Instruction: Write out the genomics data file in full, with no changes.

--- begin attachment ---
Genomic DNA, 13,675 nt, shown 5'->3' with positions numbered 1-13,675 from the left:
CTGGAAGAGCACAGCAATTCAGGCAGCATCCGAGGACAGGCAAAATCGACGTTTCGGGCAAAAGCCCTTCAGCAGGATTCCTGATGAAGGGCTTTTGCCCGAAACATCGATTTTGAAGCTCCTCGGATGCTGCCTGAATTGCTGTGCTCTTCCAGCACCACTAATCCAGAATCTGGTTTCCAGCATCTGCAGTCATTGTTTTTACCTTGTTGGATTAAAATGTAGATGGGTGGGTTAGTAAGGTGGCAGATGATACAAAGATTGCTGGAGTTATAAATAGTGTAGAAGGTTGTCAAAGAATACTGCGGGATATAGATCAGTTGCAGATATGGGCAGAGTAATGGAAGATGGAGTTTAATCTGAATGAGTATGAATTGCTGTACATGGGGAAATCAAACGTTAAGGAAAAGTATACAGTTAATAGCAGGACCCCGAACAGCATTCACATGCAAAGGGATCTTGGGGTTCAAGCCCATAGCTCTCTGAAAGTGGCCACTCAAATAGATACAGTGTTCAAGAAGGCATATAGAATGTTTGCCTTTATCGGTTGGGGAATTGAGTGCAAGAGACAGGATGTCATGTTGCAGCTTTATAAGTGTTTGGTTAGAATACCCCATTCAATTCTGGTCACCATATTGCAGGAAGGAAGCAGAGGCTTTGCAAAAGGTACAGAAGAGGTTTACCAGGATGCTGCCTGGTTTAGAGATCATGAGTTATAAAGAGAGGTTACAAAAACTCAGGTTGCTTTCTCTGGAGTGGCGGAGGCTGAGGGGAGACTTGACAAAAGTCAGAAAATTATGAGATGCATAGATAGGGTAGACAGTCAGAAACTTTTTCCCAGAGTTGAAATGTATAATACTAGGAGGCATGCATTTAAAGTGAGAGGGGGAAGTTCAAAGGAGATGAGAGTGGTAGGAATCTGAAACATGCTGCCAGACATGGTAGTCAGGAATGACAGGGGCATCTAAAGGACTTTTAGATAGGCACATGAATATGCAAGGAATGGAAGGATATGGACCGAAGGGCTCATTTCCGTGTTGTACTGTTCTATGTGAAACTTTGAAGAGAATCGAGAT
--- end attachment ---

Genomic DNA, 13,675 nt, shown 5'->3' with positions numbered 1-13,675 from the left:
CTGGAAGAGCACAGCAATTCAGGCAGCATCCGAGGACAGGCAAAATCGACGTTTCGGGCAAAAGCCCTTCAGCAGGATTCCTGATGAAGGGCTTTTGCCCGAAACATCGATTTTGAAGCTCCTCGGATGCTGCCTGAATTGCTGTGCTCTTCCAGCACCACTAATCCAGAATCTGGTTTCCAGCATCTGCAGTCATTGTTTTTACCTTGTTGGATTAAAATGTAGATGGGTGGGTTAGTAAGGTGGCAGATGATACAAAGATTGCTGGAGTTATAAATAGTGTAGAAGGTTGTCAAAGAATACTGCGGGATATAGATCAGTTGCAGATATGGGCAGAGTAATGGAAGATGGAGTTTAATCTGAATGAGTATGAATTGCTGTACATGGGGAAATCAAACGTTAAGGAAAAGTATACAGTTAATAGCAGGACCCCGAACAGCATTCACATGCAAAGGGATCTTGGGGTTCAAGCCCATAGCTCTCTGAAAGTGGCCACTCAAATAGATACAGTGTTCAAGAAGGCATATAGAATGTTTGCCTTTATCGGTTGGGGAATTGAGTGCAAGAGACAGGATGTCATGTTGCAGCTTTATAAGTGTTTGGTTAGAATACCCCATTCAATTCTGGTCACCATATTGCAGGAAGGAAGCAGAGGCTTTGCAAAAGGTACAGAAGAGGTTTACCAGGATGCTGCCTGGTTTAGAGATCATGAGTTATAAAGAGAGGTTACAAAAACTCAGGTTGCTTTCTCTGGAGTGGCGGAGGCTGAGGGGAGACTTGACAAAAGTCAGAAAATTATGAGATGCATAGATAGGGTAGACAGTCAGAAACTTTTTCCCAGAGTTGAAATGTATAATACTAGGAGGCATGCATTTAAAGTGAGAGGGGGAAGTTCAAAGGAGATGAGAGTGGTAGGAATCTGAAACATGCTGCCAGACATGGTAGTCAGGAATGACAGGGGCATCTAAAGGACTTTTAGATAGGCACATGAATATGCAAGGAATGGAAGGATATGGACCGAAGGGCTCATTTCCGTGTTGTACTGTTCTATGTGAAACTTTGAAGAGAATCGAGAT